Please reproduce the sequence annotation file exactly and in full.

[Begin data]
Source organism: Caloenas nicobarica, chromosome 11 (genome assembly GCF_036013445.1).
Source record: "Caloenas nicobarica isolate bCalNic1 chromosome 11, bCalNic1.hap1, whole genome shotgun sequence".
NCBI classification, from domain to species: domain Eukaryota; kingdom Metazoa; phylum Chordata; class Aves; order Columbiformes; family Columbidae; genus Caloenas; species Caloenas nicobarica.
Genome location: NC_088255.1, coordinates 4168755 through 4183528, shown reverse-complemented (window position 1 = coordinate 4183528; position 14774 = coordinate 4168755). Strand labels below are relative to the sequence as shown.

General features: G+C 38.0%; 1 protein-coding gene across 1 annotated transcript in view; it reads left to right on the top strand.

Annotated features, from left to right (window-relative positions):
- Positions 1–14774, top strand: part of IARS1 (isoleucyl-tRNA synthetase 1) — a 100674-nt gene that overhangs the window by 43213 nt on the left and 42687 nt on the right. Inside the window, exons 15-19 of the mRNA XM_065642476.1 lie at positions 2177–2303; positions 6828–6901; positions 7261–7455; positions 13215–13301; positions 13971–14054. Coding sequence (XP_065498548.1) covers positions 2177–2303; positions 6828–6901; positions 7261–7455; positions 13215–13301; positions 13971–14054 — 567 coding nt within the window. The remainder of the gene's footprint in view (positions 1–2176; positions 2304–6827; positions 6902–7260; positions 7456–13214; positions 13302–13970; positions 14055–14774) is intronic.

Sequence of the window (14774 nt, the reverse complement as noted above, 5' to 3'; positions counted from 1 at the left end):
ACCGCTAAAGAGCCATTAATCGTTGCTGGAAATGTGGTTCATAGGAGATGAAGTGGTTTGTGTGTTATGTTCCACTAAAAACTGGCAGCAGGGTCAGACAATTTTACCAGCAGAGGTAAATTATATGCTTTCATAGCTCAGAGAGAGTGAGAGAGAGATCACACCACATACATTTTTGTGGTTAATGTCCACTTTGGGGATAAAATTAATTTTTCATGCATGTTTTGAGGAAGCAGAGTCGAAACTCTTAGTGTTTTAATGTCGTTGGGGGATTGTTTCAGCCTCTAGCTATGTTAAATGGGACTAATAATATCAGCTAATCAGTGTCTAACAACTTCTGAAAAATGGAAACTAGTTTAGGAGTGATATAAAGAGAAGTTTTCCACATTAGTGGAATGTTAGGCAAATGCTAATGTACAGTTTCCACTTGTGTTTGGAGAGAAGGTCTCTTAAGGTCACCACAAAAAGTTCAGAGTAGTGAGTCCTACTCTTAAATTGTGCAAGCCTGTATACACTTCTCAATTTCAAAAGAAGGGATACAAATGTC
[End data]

Source organism: Caloenas nicobarica, chromosome 11 (genome assembly GCF_036013445.1).
Source record: "Caloenas nicobarica isolate bCalNic1 chromosome 11, bCalNic1.hap1, whole genome shotgun sequence".
NCBI classification, from domain to species: domain Eukaryota; kingdom Metazoa; phylum Chordata; class Aves; order Columbiformes; family Columbidae; genus Caloenas; species Caloenas nicobarica.
Genome location: NC_088255.1, coordinates 4168755 through 4183528, shown reverse-complemented (window position 1 = coordinate 4183528; position 14774 = coordinate 4168755). Strand labels below are relative to the sequence as shown.

General features: G+C 38.0%; 1 protein-coding gene across 1 annotated transcript in view; it reads left to right on the top strand.

Annotated features, from left to right (window-relative positions):
- Positions 1–14774, top strand: part of IARS1 (isoleucyl-tRNA synthetase 1) — a 100674-nt gene that overhangs the window by 43213 nt on the left and 42687 nt on the right. Inside the window, exons 15-19 of the mRNA XM_065642476.1 lie at positions 2177–2303; positions 6828–6901; positions 7261–7455; positions 13215–13301; positions 13971–14054. Coding sequence (XP_065498548.1) covers positions 2177–2303; positions 6828–6901; positions 7261–7455; positions 13215–13301; positions 13971–14054 — 567 coding nt within the window. The remainder of the gene's footprint in view (positions 1–2176; positions 2304–6827; positions 6902–7260; positions 7456–13214; positions 13302–13970; positions 14055–14774) is intronic.

Sequence of the window (14774 nt, the reverse complement as noted above, 5' to 3'; positions counted from 1 at the left end):
ACCGCTAAAGAGCCATTAATCGTTGCTGGAAATGTGGTTCATAGGAGATGAAGTGGTTTGTGTGTTATGTTCCACTAAAAACTGGCAGCAGGGTCAGACAATTTTACCAGCAGAGGTAAATTATATGCTTTCATAGCTCAGAGAGAGTGAGAGAGAGATCACACCACATACATTTTTGTGGTTAATGTCCACTTTGGGGATAAAATTAATTTTTCATGCATGTTTTGAGGAAGCAGAGTCGAAACTCTTAGTGTTTTAATGTCGTTGGGGGATTGTTTCAGCCTCTAGCTATGTTAAATGGGACTAATAATATCAGCTAATCAGTGTCTAACAACTTCTGAAAAATGGAAACTAGTTTAGGAGTGATATAAAGAGAAGTTTTCCACATTAGTGGAATGTTAGGCAAATGCTAATGTACAGTTTCCACTTGTGTTTGGAGAGAAGGTCTCTTAAGGTCACCACAAAAAGTTCAGAGTAGTGAGTCCTACTCTTAAATTGTGCAAGCCTGTATACACTTCTCAATTTCAAAAGAAGGGATACAAATGTC